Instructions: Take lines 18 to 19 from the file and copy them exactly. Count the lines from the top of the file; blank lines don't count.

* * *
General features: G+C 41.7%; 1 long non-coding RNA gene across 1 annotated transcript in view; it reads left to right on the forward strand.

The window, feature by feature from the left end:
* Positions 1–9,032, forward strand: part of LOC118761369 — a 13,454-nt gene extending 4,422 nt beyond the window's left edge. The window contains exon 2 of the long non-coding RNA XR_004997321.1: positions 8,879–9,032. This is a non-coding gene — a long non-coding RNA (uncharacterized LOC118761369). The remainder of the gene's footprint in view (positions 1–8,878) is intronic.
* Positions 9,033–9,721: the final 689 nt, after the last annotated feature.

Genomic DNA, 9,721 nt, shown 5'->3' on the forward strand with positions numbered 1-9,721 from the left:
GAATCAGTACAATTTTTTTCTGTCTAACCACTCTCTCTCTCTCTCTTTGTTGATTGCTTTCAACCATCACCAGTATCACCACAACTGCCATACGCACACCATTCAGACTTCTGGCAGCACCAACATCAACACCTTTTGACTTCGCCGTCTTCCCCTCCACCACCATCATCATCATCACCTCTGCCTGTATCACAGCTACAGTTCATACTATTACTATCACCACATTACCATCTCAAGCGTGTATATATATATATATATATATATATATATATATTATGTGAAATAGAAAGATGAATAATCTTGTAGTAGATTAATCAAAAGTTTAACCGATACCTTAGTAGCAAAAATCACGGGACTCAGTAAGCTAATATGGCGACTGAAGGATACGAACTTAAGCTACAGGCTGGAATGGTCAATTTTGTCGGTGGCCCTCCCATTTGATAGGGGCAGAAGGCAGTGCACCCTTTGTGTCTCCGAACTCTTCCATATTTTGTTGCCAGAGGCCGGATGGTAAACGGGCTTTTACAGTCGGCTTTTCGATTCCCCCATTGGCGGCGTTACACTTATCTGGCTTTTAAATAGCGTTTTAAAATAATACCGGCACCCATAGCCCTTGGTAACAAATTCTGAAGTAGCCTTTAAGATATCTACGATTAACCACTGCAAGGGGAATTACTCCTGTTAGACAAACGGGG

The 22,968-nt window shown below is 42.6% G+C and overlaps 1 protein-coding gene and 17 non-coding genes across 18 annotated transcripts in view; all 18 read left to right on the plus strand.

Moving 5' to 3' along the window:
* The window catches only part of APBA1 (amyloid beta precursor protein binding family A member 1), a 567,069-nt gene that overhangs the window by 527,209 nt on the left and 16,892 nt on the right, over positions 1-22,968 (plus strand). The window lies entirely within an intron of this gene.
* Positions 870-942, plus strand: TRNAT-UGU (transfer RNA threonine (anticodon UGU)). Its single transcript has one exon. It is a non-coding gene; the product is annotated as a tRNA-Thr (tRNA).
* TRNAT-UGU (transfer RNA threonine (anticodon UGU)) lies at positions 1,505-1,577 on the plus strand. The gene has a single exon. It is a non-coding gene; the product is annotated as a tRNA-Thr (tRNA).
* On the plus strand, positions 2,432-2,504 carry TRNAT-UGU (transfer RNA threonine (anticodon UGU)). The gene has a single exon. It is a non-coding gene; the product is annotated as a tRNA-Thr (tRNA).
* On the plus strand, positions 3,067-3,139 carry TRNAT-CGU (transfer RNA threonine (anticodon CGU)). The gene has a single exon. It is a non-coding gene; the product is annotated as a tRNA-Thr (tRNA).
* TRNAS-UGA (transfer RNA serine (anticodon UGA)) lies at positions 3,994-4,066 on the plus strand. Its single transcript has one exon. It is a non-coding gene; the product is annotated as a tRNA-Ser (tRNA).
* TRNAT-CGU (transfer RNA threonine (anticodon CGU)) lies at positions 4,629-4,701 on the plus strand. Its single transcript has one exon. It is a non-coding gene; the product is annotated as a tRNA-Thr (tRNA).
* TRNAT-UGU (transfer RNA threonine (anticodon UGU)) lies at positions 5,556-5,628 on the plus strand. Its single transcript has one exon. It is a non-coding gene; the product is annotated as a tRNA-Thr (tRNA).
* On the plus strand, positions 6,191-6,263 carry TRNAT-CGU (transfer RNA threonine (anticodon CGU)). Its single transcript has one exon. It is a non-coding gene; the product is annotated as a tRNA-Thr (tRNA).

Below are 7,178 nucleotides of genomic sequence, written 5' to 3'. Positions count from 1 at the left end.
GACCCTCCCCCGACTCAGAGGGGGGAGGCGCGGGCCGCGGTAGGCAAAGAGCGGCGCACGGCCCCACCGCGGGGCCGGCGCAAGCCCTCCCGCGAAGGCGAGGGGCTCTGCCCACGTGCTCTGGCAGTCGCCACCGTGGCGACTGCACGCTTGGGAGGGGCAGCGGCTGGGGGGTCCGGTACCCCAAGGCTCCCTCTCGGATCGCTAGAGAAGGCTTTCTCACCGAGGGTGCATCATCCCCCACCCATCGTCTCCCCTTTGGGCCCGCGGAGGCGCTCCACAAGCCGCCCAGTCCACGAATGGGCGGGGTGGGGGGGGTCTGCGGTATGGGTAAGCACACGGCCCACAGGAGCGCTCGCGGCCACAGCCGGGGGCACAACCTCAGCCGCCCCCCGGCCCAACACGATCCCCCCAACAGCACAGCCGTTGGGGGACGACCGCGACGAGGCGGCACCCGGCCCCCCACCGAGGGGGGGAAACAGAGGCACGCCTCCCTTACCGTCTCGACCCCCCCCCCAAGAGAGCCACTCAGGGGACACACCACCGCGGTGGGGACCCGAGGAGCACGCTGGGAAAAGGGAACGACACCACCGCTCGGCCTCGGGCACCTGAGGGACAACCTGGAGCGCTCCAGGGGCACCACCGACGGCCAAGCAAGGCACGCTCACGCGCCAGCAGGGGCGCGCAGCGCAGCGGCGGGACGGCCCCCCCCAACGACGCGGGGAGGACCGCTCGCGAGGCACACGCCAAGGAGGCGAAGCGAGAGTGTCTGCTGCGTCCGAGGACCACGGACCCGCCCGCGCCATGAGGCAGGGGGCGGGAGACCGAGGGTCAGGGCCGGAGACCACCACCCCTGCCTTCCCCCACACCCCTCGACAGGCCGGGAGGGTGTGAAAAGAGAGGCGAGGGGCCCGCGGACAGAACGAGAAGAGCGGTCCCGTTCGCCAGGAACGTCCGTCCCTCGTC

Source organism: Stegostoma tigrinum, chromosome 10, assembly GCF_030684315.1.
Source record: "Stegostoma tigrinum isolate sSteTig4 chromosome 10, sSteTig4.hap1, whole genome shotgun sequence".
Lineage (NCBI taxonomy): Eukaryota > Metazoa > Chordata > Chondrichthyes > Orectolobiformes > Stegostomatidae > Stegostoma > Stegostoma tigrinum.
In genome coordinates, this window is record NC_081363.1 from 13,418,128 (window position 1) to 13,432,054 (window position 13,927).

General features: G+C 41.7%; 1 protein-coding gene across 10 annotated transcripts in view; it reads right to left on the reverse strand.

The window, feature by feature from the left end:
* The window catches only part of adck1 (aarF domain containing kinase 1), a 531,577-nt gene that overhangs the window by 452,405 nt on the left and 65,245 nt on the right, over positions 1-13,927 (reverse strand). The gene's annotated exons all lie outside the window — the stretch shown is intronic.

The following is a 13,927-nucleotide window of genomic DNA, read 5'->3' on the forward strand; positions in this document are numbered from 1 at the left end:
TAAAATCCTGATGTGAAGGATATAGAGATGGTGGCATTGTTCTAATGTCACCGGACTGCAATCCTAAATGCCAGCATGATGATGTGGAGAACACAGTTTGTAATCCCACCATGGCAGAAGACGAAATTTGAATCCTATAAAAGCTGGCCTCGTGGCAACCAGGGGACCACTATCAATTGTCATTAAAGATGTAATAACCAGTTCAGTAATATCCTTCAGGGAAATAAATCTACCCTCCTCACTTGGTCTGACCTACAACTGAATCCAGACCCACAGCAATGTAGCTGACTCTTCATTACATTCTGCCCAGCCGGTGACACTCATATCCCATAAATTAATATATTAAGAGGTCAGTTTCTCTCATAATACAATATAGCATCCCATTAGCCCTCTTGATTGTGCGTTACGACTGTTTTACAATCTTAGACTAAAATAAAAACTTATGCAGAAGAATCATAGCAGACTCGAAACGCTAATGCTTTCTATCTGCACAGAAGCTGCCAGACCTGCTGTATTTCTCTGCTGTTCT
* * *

Below are 7,178 nucleotides of genomic sequence, written 5' to 3'. Positions count from 1 at the left end.
GACCCTCCCCCGACTCAGAGGGGGGAGGCGCGGGCCGCGGTAGGCAAAGAGCGGCGCACGGCCCCACCGCGGGGCCGGCGCAAGCCCTCCCGCGAAGGCGAGGGGCTCTGCCCACGTGCTCTGGCAGTCGCCACCGTGGCGACTGCACGCTTGGGAGGGGCAGCGGCTGGGGGGTCCGGTACCCCAAGGCTCCCTCTCGGATCGCTAGAGAAGGCTTTCTCACCGAGGGTGCATCATCCCCCACCCATCGTCTCCCCTTTGGGCCCGCGGAGGCGCTCCACAAGCCGCCCAGTCCACGAATGGGCGGGGTGGGGGGGGTCTGCGGTATGGGTAAGCACACGGCCCACAGGAGCGCTCGCGGCCACAGCCGGGGGCACAACCTCAGCCGCCCCCCGGCCCAACACGATCCCCCCAACAGCACAGCCGTTGGGGGACGACCGCGACGAGGCGGCACCCGGCCCCCCACCGAGGGGGGGAAACAGAGGCACGCCTCCCTTACCGTCTCGACCCCCCCCCCAAGAGAGCCACTCAGGGGACACACCACCGCGGTGGGGACCCGAGGAGCACGCTGGGAAAAGGGAACGACACCACCGCTCGGCCTCGGGCACCTGAGGGACAACCTGGAGCGCTCCAGGGGCACCACCGACGGCCAAGCAAGGCACGCTCACGCGCCAGCAGGGGCGCGCAGCGCAGCGGCGGGACGGCCCCCCCCAACGACGCGGGGAGGACCGCTCGCGAGGCACACGCCAAGGAGGCGAAGCGAGAGTGTCTGCTGCGTCCGAGGACCACGGACCCGCCCGCGCCATGAGGCAGGGGGCGGGAGACCGAGGGTCAGGGCCGGAGACCACCACCCCTGCCTTCCCCCACACCCCTCGACAGGCCGGGAGGGTGTGAAAAGAGAGGCGAGGGGCCCGCGGACAGAACGAGAAGAGCGGTCCCGTTCGCCAGGAACGTCCGTCCCTCGTC